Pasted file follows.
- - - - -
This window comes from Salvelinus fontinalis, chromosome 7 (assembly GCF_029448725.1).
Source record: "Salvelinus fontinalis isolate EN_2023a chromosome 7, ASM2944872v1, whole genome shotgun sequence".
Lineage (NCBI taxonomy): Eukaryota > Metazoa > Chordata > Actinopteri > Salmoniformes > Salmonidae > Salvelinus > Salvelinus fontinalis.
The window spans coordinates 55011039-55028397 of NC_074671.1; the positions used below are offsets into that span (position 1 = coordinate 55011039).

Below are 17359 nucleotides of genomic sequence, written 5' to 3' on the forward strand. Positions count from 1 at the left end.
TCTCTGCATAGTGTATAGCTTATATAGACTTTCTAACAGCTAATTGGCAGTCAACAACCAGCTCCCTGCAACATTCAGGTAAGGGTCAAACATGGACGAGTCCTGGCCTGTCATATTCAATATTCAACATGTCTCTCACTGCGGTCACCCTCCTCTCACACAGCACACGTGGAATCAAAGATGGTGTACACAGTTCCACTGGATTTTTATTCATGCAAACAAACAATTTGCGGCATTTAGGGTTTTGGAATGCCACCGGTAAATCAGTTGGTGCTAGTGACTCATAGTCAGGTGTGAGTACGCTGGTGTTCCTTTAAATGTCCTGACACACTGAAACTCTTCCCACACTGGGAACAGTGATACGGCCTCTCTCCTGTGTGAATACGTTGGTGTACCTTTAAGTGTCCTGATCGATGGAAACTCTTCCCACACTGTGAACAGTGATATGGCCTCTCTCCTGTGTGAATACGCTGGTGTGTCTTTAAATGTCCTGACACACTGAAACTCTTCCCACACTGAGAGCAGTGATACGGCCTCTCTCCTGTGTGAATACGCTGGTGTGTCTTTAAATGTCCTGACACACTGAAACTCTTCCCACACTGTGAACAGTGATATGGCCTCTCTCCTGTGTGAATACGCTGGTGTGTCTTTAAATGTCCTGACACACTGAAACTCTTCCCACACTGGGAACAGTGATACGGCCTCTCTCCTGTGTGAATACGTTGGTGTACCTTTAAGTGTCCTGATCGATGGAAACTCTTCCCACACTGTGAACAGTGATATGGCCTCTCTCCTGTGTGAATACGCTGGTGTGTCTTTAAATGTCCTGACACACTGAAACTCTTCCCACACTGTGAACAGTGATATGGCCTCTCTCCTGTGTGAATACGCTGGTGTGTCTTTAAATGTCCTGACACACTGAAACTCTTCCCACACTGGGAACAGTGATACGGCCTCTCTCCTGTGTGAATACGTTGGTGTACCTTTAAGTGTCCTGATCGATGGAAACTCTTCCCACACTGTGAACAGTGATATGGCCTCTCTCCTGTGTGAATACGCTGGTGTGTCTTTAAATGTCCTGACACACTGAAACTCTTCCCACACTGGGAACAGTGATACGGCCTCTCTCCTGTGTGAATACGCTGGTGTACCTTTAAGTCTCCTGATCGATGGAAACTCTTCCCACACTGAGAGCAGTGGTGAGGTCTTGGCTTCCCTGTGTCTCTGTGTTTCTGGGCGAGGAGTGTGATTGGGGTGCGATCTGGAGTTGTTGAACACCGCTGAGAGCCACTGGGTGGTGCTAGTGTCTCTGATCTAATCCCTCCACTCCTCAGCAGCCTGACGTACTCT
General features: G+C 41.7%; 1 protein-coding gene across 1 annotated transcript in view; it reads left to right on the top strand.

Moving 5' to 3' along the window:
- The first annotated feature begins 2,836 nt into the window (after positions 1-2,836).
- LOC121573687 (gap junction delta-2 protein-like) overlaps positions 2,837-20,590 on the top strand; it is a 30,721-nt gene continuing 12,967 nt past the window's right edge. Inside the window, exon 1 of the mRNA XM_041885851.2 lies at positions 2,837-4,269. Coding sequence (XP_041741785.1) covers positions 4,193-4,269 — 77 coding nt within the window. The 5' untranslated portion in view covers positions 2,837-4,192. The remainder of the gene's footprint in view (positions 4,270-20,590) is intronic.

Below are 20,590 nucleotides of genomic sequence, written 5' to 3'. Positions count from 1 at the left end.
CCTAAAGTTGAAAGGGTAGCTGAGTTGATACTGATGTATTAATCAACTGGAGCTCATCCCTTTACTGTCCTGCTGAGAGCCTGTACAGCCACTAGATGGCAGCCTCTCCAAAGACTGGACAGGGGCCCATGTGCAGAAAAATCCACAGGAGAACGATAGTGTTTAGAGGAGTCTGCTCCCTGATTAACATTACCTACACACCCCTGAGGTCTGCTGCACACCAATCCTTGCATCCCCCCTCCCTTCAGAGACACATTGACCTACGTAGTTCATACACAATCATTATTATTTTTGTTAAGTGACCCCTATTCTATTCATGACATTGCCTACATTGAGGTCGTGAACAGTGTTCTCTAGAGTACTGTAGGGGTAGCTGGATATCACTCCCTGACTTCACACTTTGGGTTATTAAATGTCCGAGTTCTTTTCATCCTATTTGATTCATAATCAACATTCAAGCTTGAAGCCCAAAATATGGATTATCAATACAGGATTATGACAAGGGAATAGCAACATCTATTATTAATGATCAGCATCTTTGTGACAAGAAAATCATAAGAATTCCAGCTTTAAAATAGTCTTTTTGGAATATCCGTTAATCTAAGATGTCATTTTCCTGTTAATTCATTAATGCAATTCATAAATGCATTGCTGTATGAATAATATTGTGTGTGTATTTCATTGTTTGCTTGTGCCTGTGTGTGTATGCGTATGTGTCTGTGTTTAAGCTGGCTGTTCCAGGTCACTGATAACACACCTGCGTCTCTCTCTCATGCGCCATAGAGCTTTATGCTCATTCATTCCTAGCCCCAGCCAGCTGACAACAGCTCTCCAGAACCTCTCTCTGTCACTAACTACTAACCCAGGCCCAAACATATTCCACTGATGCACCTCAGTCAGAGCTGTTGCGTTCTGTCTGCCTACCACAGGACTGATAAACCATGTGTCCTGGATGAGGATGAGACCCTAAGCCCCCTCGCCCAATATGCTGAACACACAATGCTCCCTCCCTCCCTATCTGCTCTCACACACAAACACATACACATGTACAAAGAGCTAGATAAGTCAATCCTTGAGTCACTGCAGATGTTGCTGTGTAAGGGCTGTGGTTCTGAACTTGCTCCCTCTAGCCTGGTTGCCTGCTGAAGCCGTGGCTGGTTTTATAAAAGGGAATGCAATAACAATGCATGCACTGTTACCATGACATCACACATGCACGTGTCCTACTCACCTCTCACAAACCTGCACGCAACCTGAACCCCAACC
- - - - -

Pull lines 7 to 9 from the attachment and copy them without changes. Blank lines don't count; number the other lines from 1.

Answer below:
General features: G+C 41.7%; 1 protein-coding gene across 1 annotated transcript in view; it reads left to right on the top strand.

Moving 5' to 3' along the window:
- The first annotated feature begins 2,836 nt into the window (after positions 1-2,836).